• Lower gastrointestinal bleeding from intestinal varices cannot readily be detected at operation; hence, preoperative identification is important. Our experience with six patients having sudden, massive bleeding per rectum from intestinal varices suggests a group of common findings. These patients had cirrhosis, no blood in the stomach or duodenum, characteristic mucosal imprints on barium enema, or direct visualization of varices on sigmoidoscopy or colonoscopy. Only two had demonstrable esophageal varices. The diagnosis was confirmed and the site of the varices localized on the venous phase of selective mesenteric angiography in five patients. Varices were located in the duodenojejunum in two, in the cecum and ascending colon in two, and in the rectum and sigmoid colon in two patients. Three patients were treated nonoperatively with transfusion and intraarterial infusion of vasopressin into the superior mesenteric artery; one died. One patient with cecal varices had a right hemicolectomy that controlled the bleeding, but progressive hepatic failure resulted in postoperative death. The remaining two patients had successful decompression of left colonic varices by portasystemic shunt.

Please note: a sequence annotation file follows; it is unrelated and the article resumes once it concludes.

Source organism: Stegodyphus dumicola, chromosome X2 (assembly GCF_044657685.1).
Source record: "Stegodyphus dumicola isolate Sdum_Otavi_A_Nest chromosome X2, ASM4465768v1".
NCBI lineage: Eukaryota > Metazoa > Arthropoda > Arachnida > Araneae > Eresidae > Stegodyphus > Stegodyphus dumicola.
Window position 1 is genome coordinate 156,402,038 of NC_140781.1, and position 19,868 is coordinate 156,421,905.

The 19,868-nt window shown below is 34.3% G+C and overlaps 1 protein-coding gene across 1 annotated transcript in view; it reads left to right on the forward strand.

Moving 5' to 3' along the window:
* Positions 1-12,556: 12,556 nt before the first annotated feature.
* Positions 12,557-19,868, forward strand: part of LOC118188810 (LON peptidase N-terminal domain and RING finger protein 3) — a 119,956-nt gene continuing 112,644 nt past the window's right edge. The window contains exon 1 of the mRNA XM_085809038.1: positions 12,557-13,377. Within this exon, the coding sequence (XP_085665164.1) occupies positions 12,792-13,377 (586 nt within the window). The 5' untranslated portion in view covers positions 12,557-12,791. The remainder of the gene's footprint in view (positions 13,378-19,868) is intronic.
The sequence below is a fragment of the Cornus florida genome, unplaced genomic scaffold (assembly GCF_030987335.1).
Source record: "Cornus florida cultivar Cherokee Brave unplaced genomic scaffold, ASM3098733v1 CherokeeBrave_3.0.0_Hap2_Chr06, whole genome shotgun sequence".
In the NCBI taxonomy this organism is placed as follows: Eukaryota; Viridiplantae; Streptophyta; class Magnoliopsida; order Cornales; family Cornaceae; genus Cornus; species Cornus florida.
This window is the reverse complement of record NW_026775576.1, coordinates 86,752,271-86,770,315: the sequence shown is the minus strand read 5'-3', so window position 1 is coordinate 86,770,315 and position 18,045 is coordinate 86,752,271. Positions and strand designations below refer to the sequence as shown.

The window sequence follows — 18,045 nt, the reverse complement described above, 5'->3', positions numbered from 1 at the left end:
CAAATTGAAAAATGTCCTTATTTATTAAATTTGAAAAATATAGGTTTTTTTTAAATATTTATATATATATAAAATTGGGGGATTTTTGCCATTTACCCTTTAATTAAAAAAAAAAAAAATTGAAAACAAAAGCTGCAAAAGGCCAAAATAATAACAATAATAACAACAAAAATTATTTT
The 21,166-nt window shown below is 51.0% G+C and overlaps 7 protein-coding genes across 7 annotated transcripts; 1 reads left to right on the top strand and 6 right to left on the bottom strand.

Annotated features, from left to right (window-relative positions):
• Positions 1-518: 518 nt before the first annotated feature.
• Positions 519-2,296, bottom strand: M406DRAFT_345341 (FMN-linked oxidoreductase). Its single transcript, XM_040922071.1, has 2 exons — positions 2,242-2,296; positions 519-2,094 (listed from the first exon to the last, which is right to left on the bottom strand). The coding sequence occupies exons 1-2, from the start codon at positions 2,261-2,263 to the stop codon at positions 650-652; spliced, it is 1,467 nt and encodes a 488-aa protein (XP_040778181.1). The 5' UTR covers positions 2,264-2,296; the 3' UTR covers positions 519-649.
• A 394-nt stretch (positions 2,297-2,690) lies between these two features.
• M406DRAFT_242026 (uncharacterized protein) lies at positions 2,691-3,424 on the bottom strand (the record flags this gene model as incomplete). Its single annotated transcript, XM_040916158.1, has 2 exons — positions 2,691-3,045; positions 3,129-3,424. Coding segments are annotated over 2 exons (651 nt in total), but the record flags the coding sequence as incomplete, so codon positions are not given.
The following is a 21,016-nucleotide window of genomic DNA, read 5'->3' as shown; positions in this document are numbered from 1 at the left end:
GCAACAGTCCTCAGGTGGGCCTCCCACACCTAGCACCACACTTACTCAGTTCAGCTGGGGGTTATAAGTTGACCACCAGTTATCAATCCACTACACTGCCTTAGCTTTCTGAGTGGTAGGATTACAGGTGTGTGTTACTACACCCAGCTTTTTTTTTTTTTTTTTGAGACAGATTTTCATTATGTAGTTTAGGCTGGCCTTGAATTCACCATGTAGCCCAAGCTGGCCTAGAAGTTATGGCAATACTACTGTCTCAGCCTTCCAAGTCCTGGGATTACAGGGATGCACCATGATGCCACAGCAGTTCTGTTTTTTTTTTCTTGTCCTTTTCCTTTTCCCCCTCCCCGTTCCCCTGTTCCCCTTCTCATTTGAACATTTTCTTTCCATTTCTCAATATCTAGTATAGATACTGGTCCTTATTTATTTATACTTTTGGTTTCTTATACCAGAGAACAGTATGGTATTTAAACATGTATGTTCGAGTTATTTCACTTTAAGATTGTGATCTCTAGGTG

(Arch Surg 114:1158-1161, 1979)